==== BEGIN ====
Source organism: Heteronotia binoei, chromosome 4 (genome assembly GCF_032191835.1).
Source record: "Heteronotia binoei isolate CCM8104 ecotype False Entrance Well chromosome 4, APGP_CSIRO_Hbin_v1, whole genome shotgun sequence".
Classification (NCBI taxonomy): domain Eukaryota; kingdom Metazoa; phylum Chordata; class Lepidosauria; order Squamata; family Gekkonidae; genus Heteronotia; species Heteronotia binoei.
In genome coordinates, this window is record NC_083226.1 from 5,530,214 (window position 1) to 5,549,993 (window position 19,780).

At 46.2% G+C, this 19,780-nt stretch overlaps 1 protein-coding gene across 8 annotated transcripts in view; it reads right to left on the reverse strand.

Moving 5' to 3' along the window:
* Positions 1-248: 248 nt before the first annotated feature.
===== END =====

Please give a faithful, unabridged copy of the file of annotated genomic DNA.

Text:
Source organism: Heteronotia binoei, chromosome 4 (genome assembly GCF_032191835.1).
Source record: "Heteronotia binoei isolate CCM8104 ecotype False Entrance Well chromosome 4, APGP_CSIRO_Hbin_v1, whole genome shotgun sequence".
Classification (NCBI taxonomy): domain Eukaryota; kingdom Metazoa; phylum Chordata; class Lepidosauria; order Squamata; family Gekkonidae; genus Heteronotia; species Heteronotia binoei.
In genome coordinates, this window is record NC_083226.1 from 5,530,214 (window position 1) to 5,549,993 (window position 19,780).

At 46.2% G+C, this 19,780-nt stretch overlaps 1 protein-coding gene across 8 annotated transcripts in view; it reads right to left on the reverse strand.

Moving 5' to 3' along the window:
* Positions 1-248: 248 nt before the first annotated feature.